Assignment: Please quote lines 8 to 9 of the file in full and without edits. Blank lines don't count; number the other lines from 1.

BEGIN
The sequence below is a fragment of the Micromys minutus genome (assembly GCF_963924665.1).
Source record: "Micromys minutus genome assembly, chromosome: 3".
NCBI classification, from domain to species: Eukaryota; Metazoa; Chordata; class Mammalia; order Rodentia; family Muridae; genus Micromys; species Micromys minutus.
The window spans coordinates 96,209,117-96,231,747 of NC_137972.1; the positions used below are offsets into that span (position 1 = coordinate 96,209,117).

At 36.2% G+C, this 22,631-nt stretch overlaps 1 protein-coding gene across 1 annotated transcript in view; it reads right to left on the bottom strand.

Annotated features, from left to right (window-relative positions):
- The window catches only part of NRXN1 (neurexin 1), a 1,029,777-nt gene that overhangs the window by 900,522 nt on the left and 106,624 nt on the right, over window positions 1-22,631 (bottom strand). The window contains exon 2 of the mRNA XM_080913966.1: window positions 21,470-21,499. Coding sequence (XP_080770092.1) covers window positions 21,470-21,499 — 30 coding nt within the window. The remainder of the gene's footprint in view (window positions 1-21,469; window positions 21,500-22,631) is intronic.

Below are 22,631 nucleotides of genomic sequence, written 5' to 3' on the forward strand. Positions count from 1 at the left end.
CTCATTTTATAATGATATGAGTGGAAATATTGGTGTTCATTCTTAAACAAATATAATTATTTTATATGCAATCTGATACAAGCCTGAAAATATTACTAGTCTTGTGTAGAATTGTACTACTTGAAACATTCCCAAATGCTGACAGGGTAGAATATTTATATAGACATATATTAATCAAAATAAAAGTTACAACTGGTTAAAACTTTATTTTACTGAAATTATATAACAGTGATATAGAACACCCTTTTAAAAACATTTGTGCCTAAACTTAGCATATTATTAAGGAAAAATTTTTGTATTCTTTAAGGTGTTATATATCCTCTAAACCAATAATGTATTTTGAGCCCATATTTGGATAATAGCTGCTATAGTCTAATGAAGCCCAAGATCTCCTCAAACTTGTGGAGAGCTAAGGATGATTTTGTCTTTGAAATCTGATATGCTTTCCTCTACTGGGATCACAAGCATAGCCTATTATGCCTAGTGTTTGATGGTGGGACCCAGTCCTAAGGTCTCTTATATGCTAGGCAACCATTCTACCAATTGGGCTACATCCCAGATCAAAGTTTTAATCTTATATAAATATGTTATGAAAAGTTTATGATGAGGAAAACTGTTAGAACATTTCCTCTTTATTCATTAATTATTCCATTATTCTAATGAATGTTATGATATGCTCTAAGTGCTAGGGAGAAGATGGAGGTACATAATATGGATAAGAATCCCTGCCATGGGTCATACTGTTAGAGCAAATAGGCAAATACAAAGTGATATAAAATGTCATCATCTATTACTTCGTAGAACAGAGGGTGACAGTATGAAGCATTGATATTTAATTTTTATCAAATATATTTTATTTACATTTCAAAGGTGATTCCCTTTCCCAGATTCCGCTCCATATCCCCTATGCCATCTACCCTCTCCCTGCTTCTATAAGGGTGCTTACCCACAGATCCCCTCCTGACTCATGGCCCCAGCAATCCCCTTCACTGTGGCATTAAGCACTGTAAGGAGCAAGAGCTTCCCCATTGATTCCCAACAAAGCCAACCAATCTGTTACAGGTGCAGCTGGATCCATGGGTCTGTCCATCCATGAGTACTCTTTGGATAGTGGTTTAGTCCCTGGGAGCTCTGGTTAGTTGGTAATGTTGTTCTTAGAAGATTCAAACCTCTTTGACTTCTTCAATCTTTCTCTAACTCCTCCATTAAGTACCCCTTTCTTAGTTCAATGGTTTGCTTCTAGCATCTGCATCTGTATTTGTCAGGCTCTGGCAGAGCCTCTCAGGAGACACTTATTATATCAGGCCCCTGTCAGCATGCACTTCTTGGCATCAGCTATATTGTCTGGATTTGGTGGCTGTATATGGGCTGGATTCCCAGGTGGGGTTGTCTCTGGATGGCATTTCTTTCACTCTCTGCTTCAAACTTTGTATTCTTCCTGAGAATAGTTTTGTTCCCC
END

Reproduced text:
Below are 22,631 nucleotides of genomic sequence, written 5' to 3' on the forward strand. Positions count from 1 at the left end.
CTCATTTTATAATGATATGAGTGGAAATATTGGTGTTCATTCTTAAACAAATATAATTATTTTATATGCAATCTGATACAAGCCTGAAAATATTACTAGTCTTGTGTAGAATTGTACTACTTGAAACATTCCCAAATGCTGACAGGGTAGAATATTTATATAGACATATATTAATCAAAATAAAAGTTACAACTGGTTAAAACTTTATTTTACTGAAATTATATAACAGTGATATAGAACACCCTTTTAAAAACATTTGTGCCTAAACTTAGCATATTATTAAGGAAAAATTTTTGTATTCTTTAAGGTGTTATATATCCTCTAAACCAATAATGTATTTTGAGCCCATATTTGGATAATAGCTGCTATAGTCTAATGAAGCCCAAGATCTCCTCAAACTTGTGGAGAGCTAAGGATGATTTTGTCTTTGAAATCTGATATGCTTTCCTCTACTGGGATCACAAGCATAGCCTATTATGCCTAGTGTTTGATGGTGGGACCCAGTCCTAAGGTCTCTTATATGCTAGGCAACCATTCTACCAATTGGGCTACATCCCAGATCAAAGTTTTAATCTTATATAAATATGTTATGAAAAGTTTATGATGAGGAAAACTGTTAGAACATTTCCTCTTTATTCATTAATTATTCCATTATTCTAATGAATGTTATGATATGCTCTAAGTGCTAGGGAGAAGATGGAGGTACATAATATGGATAAGAATCCCTGCCATGGGTCATACTGTTAGAGCAAATAGGCAAATACAAAGTGATATAAAATGTCATCATCTATTACTTCGTAGAACAGAGGGTGACAGTATGAAGCATTGATATTTAATTTTTATCAAATATATTTTATTTACATTTCAAAGGTGATTCCCTTTCCCAGATTCCGCTCCATATCCCCTATGCCATCTACCCTCTCCCTGCTTCTATAAGGGTGCTTACCCACAGATCCCCTCCTGACTCATGGCCCCAGCAATCCCCTTCACTGTGGCATTAAGCACTGTAAGGAGCAAGAGCTTCCCCATTGATTCCCAACAAAGCCAACCAATCTGTTACAGGTGCAGCTGGATCCATGGGTCTGTCCATCCATGAGTACTCTTTGGATAGTGGTTTAGTCCCTGGGAGCTCTGGTTAGTTGGTAATGTTGTTCTTAGAAGATTCAAACCTCTTTGACTTCTTCAATCTTTCTCTAACTCCTCCATTAAGTACCCCTTTCTTAGTTCAATGGTTTGCTTCTAGCATCTGCATCTGTATTTGTCAGGCTCTGGCAGAGCCTCTCAGGAGACACTTATTATATCAGGCCCCTGTCAGCATGCACTTCTTGGCATCAGCTATATTGTCTGGATTTGGTGGCTGTATATGGGCTGGATTCCCAGGTGGGGTTGTCTCTGGATGGCATTTCTTTCACTCTCTGCTTCAAACTTTGTATTCTTCCTGAGAATAGTTTTGTTCCCC